In what has clearly become a pattern, Congress is creating the next fiscal crisis to serve as a basis for discussions on spending priorities. In this case it is the soon to expire debt limit, which is the federal government's ability to borrow funds. Although the current statutory $16.4 trillion debt ceiling is scheduled to be breached on May 19th, the Treasury Department has indicated that due to increased tax receipts it has the authority to continue borrowing until the fall. Preparing for that eventuality, and to protect itself from political charges that it could cause the United States to default on its debts with the attendant consequences, such as a market crash and debt downgrading, House Republicans last week passed a bill that would give the Treasury authority to have limited borrowing power to make payments to bondholders and social security recipients, but not for other reasons. This signals that Republicans may intend to use the threat of a government shutdown in the fall of 2013 to achieve fiscal goals, including spending cuts. Democrats, who control the Senate, have indicated the bill is dead on arrival.
House Ways and Means Committee Chairman Dave Camp (R-MI), who is committed to moving an overhaul of the tax code in this Congress, has suggested that tax reform could be put on the table as part of a debt limit-driven deficit reduction plan. Chairman Camp and his fellow Republicans are well into crafting a bill that could be considered by his committee and the House of Representatives later this summer (Senate Finance Committee Chairman Max Baucus (D-MT), who recently announced that he will not seek reelection in 2014, has also indicated that he would like to consider fundamental tax reform in this Congress.)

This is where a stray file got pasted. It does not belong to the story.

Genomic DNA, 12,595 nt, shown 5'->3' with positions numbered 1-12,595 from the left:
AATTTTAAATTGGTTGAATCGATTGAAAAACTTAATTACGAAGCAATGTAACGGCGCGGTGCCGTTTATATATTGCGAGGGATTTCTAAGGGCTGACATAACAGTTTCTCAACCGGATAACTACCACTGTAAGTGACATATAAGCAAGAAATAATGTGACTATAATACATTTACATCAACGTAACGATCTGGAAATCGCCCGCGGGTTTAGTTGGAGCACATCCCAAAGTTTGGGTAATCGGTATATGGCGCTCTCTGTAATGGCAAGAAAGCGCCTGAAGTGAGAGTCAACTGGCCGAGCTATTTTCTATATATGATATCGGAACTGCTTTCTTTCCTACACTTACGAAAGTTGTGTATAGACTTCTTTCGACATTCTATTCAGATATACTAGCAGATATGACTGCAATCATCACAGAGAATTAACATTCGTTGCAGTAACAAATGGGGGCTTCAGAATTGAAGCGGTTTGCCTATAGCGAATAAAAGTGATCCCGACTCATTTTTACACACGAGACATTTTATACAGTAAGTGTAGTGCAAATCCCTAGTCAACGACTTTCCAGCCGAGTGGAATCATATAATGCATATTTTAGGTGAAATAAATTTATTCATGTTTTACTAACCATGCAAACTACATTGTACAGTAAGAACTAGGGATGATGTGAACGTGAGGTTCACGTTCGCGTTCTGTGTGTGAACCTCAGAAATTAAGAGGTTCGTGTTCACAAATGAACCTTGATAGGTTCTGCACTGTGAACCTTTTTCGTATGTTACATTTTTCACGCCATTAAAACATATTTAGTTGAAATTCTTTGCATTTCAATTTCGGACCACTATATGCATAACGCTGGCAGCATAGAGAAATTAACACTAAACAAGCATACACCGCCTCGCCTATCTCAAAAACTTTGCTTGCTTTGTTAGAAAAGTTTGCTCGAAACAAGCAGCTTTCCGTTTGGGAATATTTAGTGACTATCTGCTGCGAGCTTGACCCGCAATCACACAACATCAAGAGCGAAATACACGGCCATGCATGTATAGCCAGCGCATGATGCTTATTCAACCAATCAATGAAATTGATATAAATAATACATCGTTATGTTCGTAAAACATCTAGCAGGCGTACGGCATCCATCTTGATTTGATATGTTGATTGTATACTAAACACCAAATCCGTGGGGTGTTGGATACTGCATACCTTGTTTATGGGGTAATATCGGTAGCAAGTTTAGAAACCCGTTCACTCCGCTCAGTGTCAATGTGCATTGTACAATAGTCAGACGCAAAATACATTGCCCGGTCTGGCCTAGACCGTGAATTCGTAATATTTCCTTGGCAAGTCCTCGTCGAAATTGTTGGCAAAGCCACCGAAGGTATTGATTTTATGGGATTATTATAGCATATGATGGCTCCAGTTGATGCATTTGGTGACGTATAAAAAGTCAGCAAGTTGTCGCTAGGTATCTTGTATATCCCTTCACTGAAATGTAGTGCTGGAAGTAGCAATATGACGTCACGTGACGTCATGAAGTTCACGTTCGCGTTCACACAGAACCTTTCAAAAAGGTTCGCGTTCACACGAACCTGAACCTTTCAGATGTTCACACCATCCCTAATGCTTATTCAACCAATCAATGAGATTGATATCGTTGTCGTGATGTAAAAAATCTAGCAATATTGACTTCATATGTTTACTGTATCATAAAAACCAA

Meanwhile, House and Senate Appropriations Committees will begin marking up their FY 2014 funding bills this week. The House intends to use a $967 billion baseline, which assumes that the Sequestration will continue. Senate Democrats will use as its baseline $1.058 trillion, which assumes the Sequestration is no longer in effect. It is clear that there will not be a budget resolution agreed to by both Houses and thus each side will have its own baseline which will have to be resolved in appropriations bills. If the past is any indication, the issue will drag on into 2014 after a series of continuing resolutions have been enacted to avoid a government shutdown.
So the stage is being set for another fiscal showdown at the end of this year. The President has indicated that he would like a long-term solution to the ongoing and repetitive fiscal cliffs. In theory this could remove the mandate of the Sequestration, which calls for cuts in the range of 8-10% every year for the next 9 years. With the American public increasingly growing weary of Washington's actions, sooner or later there must be a budget deal that lasts more than a few months. With President Obama running out of time to be a meaningful participant in a deal before his negotiating powers are weakened by his lame duck status, and with the control of Congress at stake once again in 2014, this next debt limit crisis could serve as a basis for a more enduring solution.